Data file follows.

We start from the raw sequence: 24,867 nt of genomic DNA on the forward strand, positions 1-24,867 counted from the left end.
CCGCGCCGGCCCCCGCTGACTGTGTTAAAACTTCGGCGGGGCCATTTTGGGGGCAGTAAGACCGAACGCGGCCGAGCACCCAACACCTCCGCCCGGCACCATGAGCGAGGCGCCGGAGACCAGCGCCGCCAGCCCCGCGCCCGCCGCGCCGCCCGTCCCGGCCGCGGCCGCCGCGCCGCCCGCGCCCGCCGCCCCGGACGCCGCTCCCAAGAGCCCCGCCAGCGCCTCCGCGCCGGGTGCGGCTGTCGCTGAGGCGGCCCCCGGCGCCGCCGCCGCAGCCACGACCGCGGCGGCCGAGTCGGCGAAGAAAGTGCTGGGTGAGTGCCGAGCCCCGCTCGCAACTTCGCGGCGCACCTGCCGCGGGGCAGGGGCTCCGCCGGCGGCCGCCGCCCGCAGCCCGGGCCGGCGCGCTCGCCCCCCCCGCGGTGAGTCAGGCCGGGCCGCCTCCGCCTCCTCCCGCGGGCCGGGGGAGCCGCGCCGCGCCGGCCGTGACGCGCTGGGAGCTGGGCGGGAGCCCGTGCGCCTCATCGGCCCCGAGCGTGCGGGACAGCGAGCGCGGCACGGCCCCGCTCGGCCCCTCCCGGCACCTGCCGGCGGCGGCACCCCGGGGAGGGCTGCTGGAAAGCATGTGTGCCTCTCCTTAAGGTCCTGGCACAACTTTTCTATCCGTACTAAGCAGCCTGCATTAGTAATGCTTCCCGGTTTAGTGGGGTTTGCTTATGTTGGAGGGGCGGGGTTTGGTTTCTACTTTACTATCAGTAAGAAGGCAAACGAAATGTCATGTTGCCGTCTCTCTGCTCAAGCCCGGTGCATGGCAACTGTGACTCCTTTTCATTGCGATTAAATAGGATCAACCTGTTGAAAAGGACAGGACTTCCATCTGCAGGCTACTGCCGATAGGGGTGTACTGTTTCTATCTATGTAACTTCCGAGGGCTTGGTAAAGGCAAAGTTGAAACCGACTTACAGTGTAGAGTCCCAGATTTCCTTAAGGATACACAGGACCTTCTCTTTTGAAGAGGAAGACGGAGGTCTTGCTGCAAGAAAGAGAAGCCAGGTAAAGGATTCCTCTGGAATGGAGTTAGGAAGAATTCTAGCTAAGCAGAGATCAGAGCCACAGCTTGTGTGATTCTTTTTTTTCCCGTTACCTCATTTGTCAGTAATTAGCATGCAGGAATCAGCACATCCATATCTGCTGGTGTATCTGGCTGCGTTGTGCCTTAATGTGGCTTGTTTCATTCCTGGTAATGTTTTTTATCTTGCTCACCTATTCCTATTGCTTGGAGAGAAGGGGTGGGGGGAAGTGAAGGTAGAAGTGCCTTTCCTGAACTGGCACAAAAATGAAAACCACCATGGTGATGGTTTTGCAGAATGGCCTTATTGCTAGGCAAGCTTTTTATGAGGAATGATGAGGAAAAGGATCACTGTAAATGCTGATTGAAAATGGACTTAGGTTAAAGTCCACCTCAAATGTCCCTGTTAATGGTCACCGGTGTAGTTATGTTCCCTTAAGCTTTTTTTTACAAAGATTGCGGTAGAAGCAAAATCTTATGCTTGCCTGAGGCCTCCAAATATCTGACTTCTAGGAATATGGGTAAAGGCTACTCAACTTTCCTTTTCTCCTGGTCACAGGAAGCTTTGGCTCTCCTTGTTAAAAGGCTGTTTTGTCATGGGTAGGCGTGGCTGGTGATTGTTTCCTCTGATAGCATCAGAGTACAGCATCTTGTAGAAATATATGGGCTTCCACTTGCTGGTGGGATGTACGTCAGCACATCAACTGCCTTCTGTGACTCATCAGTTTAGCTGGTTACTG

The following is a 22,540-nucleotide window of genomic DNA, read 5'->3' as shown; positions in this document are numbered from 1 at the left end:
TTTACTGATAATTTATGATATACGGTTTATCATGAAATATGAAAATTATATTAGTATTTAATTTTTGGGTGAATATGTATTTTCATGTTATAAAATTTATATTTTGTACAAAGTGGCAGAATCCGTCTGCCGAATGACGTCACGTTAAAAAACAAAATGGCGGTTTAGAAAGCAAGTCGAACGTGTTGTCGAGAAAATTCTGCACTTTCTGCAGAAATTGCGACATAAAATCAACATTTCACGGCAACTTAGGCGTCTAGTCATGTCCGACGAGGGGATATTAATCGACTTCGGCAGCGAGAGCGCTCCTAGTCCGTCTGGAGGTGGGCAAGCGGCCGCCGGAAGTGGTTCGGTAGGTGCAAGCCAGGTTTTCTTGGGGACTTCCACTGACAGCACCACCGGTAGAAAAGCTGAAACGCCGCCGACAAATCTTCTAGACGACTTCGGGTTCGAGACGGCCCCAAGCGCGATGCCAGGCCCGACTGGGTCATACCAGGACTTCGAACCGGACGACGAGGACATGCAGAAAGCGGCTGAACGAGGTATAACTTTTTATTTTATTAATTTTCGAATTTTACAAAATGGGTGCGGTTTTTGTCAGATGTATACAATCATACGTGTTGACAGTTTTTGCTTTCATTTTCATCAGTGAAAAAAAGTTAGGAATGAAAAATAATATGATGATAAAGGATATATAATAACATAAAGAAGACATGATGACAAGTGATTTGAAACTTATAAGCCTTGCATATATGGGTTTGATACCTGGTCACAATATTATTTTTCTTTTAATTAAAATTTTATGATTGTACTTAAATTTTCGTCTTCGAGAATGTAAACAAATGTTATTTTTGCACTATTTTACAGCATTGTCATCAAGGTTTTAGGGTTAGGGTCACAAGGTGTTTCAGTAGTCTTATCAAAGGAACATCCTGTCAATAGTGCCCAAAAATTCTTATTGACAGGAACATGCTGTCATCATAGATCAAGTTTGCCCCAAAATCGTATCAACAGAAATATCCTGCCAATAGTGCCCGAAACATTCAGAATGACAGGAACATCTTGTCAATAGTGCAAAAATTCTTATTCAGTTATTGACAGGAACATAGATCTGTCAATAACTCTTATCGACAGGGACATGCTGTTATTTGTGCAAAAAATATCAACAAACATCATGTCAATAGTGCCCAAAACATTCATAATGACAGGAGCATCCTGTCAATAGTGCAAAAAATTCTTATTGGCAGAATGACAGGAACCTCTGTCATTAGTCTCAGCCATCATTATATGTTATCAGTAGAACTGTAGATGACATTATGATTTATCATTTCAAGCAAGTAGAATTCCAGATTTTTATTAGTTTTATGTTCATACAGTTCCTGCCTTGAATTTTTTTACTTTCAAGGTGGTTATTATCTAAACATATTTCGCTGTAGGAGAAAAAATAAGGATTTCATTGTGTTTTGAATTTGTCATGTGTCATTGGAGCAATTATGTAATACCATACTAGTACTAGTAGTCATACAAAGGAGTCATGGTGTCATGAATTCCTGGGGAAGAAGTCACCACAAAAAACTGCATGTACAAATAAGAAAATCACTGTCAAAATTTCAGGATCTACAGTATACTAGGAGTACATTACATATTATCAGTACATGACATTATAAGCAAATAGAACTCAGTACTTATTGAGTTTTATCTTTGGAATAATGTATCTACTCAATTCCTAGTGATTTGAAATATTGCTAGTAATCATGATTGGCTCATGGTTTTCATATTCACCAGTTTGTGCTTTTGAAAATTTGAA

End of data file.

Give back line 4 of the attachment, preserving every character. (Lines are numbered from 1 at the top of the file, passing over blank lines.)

TTTACTGATAATTTATGATATACGGTTTATCATGAAATATGAAAATTATATTAGTATTTAATTTTTGGGTGAATATGTATTTTCATGTTATAAAATTTATATTTTGTACAAAGTGGCAGAATCCGTCTGCCGAATGACGTCACGTTAAAAAACAAAATGGCGGTTTAGAAAGCAAGTCGAACGTGTTGTCGAGAAAATTCTGCACTTTCTGCAGAAATTGCGACATAAAATCAACATTTCACGGCAACTTAGGCGTCTAGTCATGTCCGACGAGGGGATATTAATCGACTTCGGCAGCGAGAGCGCTCCTAGTCCGTCTGGAGGTGGGCAAGCGGCCGCCGGAAGTGGTTCGGTAGGTGCAAGCCAGGTTTTCTTGGGGACTTCCACTGACAGCACCACCGGTAGAAAAGCTGAAACGCCGCCGACAAATCTTCTAGACGACTTCGGGTTCGAGACGGCCCCAAGCGCGATGCCAGGCCCGACTGGGTCATACCAGGACTTCGAACCGGACGACGAGGACATGCAGAAAGCGGCTGAACGAGGTATAACTTTTTATTTTATTAATTTTCGAATTTTACAAAATGGGTGCGGTTTTTGTCAGATGTATACAATCATACGTGTTGACAGTTTTTGCTTTCATTTTCATCAGTGAAAAAAAGTTAGGAATGAAAAATAATATGATGATAAAGGATATATAATAACATAAAGAAGACATGATGACAAGTGATTTGAAACTTATAAGCCTTGCATATATGGGTTTGATACCTGGTCACAATATTATTTTTCTTTTAATTAAAATTTTATGATTGTACTTAAATTTTCGTCTTCGAGAATGTAAACAAATGTTATTTTTGCACTATTTTACAGCATTGTCATCAAGGTTTTAGGGTTAGGGTCACAAGGTGTTTCAGTAGTCTTATCAAAGGAACATCCTGTCAATAGTGCCCAAAAATTCTTATTGACAGGAACATGCTGTCATCATAGATCAAGTTTGCCCCAAAATCGTATCAACAGAAATATCCTGCCAATAGTGCCCGAAACATTCAGAATGACAGGAACATCTTGTCAATAGTGCAAAAATTCTTATTCAGTTATTGACAGGAACATAGATCTGTCAATAACTCTTATCGACAGGGACATGCTGTTATTTGTGCAAAAAATATCAACAAACATCATGTCAATAGTGCCCAAAACATTCATAATGACAGGAGCATCCTGTCAATAGTGCAAAAAATTCTTATTGGCAGAATGACAGGAACCTCTGTCATTAGTCTCAGCCATCATTATATGTTATCAGTAGAACTGTAGATGACATTATGATTTATCATTTCAAGCAAGTAGAATTCCAGATTTTTATTAGTTTTATGTTCATACAGTTCCTGCCTTGAATTTTTTTACTTTCAAGGTGGTTATTATCTAAACATATTTCGCTGTAGGAGAAAAAATAAGGATTTCATTGTGTTTTGAATTTGTCATGTGTCATTGGAGCAATTATGTAATACCATACTAGTACTAGTAGTCATACAAAGGAGTCATGGTGTCATGAATTCCTGGGGAAGAAGTCACCACAAAAAACTGCATGTACAAATAAGAAAATCACTGTCAAAATTTCAGGATCTACAGTATACTAGGAGTACATTACATATTATCAGTACATGACATTATAAGCAAATAGAACTCAGTACTTATTGAGTTTTATCTTTGGAATAATGTATCTACTCAATTCCTAGTGATTTGAAATATTGCTAGTAATCATGATTGGCTCATGGTTTTCATATTCACCAGTTTGTGCTTTTGAAAATTTGAA